As is the case in many countries the world over, depression and melancholy in China are often stigmatized. In a culture that values interpersonal balance and stoicism, individuals experiencing sorrow or depression might feel the need to appear happy socially.
Such social burdens are not projected onto the animal kingdom, since we expect animals to act as their physical nature intends. Chinese artist Qiang Zhang uses our understanding of, and sympathy for, animals to express what non-visible, internal struggles can look and feel like. Using exquisite imaginative realism through oil paints, Zhang provides the view of a moment, either the last or the first, when an animal takes its last breath or when its life ceases to exist in a way we understand. Images may be fraught with movement or still as surrender, revealing what might be lying beneath the surface of a complacent face. Through the medium of animals, the artist feels able to express dejection and mourning in a universal language that transcends cultural norms.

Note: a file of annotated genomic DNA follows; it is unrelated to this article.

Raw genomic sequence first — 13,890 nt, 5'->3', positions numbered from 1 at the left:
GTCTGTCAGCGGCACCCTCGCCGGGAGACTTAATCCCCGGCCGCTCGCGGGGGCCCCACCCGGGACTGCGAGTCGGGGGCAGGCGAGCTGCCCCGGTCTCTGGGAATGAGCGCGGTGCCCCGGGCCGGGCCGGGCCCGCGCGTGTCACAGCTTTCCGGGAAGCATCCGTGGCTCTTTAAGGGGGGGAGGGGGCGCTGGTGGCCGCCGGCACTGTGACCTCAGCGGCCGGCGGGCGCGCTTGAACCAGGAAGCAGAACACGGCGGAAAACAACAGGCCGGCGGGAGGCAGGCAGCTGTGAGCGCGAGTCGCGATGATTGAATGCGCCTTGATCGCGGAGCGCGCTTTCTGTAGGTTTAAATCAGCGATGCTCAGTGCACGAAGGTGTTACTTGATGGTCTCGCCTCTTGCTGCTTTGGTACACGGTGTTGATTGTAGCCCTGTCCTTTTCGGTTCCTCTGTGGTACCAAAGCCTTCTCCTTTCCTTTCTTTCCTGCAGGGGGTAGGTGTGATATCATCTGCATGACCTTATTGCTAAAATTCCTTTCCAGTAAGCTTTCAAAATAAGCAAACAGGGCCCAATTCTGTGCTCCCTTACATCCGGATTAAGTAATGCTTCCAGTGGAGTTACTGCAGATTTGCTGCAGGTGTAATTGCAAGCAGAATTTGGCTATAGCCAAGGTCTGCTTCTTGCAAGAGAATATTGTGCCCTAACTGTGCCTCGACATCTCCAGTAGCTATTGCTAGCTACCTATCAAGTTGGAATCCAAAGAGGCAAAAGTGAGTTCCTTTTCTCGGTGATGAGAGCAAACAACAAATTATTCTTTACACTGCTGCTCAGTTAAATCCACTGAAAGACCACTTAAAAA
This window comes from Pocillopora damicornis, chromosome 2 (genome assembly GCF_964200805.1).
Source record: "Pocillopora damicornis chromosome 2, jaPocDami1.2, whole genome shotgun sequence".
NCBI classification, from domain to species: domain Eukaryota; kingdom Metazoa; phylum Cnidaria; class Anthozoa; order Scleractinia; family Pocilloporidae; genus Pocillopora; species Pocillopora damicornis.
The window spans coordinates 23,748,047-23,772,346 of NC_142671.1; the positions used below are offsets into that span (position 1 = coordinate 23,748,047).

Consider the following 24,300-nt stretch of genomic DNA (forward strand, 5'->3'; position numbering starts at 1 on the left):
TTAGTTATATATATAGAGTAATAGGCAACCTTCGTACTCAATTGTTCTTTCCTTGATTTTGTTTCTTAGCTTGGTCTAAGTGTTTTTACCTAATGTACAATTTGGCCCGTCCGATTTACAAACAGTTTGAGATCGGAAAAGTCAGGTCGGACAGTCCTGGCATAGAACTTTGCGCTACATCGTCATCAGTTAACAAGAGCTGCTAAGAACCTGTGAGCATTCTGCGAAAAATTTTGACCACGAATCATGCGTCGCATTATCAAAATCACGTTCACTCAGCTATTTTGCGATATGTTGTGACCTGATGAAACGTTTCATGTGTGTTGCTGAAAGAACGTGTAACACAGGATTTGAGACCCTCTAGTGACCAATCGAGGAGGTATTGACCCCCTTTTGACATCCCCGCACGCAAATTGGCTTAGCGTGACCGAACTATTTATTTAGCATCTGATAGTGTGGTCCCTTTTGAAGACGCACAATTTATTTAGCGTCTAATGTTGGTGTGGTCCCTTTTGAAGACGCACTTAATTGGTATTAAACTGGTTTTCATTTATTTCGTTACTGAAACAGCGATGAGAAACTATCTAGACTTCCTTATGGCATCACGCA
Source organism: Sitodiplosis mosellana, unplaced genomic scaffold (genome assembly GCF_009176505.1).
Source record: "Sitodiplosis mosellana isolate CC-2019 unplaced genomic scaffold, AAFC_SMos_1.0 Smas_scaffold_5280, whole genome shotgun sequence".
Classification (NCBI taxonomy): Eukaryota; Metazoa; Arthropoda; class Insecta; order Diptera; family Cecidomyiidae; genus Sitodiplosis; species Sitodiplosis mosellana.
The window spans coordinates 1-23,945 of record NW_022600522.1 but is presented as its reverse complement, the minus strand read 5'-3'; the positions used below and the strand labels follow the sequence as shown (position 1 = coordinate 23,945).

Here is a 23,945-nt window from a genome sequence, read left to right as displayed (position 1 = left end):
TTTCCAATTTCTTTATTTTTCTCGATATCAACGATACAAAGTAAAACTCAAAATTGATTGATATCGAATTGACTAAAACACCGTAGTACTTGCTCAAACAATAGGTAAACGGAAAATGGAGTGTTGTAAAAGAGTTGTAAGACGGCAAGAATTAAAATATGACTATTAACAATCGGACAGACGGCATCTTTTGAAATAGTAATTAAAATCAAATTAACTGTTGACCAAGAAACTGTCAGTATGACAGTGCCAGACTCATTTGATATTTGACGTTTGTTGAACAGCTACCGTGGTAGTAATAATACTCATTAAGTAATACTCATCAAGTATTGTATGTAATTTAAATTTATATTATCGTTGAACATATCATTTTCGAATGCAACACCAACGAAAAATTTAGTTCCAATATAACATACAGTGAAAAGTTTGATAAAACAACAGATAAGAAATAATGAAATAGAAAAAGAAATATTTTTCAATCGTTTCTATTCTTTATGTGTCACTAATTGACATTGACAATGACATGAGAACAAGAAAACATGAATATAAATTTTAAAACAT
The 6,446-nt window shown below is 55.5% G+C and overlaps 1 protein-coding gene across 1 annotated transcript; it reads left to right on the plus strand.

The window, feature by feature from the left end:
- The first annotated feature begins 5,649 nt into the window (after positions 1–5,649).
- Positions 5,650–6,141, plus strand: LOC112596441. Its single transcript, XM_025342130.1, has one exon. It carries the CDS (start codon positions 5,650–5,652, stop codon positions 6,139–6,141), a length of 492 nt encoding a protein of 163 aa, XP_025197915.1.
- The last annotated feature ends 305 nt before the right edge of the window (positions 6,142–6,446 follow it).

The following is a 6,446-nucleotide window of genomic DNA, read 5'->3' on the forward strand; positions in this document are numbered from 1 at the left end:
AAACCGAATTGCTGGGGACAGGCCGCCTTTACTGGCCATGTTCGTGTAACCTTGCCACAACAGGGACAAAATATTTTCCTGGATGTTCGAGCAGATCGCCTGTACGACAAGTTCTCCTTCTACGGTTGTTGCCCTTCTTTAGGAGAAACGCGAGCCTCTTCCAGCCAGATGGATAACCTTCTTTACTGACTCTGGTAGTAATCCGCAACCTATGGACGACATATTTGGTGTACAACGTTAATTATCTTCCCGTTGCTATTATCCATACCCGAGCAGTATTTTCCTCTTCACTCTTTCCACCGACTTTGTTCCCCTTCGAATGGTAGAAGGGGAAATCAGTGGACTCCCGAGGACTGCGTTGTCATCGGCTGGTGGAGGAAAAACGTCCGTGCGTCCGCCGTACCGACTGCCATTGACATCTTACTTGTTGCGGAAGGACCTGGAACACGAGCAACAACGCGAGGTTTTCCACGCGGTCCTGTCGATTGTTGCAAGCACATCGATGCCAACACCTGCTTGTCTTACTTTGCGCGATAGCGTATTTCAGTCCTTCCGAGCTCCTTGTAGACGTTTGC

Qiang Zhang was born in Handan, Hebei, China in 1988. In 2016, he graduated from the Central Academy of Fine Arts in the Western Traditional Painting Language Advanced Seminar, and now lives and works in Beijing.
Curator Yilin Li received her bachelor’s degree in visual communication design from the China University of Geosciences at Wuhan and is working toward an MBA at Cal Lutheran. She aspires to continue curating in the commercial art market.
Image: Qiang Zhang, Flow-Zebra, oil on panel, 11 x 31 inches. Courtesy of the artist.